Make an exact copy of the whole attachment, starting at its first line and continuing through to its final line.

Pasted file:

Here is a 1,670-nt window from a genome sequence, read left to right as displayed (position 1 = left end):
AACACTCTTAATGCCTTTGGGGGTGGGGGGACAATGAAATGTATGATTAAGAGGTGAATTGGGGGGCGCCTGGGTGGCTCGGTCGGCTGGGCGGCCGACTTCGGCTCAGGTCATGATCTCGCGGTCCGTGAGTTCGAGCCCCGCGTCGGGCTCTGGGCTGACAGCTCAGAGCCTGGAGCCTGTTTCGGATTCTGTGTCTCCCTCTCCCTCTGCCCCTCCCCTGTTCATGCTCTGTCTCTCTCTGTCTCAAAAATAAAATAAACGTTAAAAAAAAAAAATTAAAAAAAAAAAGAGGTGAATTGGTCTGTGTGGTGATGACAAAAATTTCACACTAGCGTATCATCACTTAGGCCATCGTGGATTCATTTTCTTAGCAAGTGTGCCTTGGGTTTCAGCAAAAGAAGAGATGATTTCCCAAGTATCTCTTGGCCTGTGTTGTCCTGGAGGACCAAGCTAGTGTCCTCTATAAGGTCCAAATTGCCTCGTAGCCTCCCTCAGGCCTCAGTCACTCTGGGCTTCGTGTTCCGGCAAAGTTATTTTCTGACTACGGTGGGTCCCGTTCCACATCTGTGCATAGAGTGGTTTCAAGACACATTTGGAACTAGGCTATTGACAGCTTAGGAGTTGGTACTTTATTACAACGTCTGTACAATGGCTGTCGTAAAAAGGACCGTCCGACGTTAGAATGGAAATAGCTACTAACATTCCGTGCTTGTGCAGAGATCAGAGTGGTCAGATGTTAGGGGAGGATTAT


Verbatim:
Here is a 1,670-nt window from a genome sequence, read left to right as displayed (position 1 = left end):
AACACTCTTAATGCCTTTGGGGGTGGGGGGACAATGAAATGTATGATTAAGAGGTGAATTGGGGGGCGCCTGGGTGGCTCGGTCGGCTGGGCGGCCGACTTCGGCTCAGGTCATGATCTCGCGGTCCGTGAGTTCGAGCCCCGCGTCGGGCTCTGGGCTGACAGCTCAGAGCCTGGAGCCTGTTTCGGATTCTGTGTCTCCCTCTCCCTCTGCCCCTCCCCTGTTCATGCTCTGTCTCTCTCTGTCTCAAAAATAAAATAAACGTTAAAAAAAAAAAATTAAAAAAAAAAAGAGGTGAATTGGTCTGTGTGGTGATGACAAAAATTTCACACTAGCGTATCATCACTTAGGCCATCGTGGATTCATTTTCTTAGCAAGTGTGCCTTGGGTTTCAGCAAAAGAAGAGATGATTTCCCAAGTATCTCTTGGCCTGTGTTGTCCTGGAGGACCAAGCTAGTGTCCTCTATAAGGTCCAAATTGCCTCGTAGCCTCCCTCAGGCCTCAGTCACTCTGGGCTTCGTGTTCCGGCAAAGTTATTTTCTGACTACGGTGGGTCCCGTTCCACATCTGTGCATAGAGTGGTTTCAAGACACATTTGGAACTAGGCTATTGACAGCTTAGGAGTTGGTACTTTATTACAACGTCTGTACAATGGCTGTCGTAAAAAGGACCGTCCGACGTTAGAATGGAAATAGCTACTAACATTCCGTGCTTGTGCAGAGATCAGAGTGGTCAGATGTTAGGGGAGGATTAT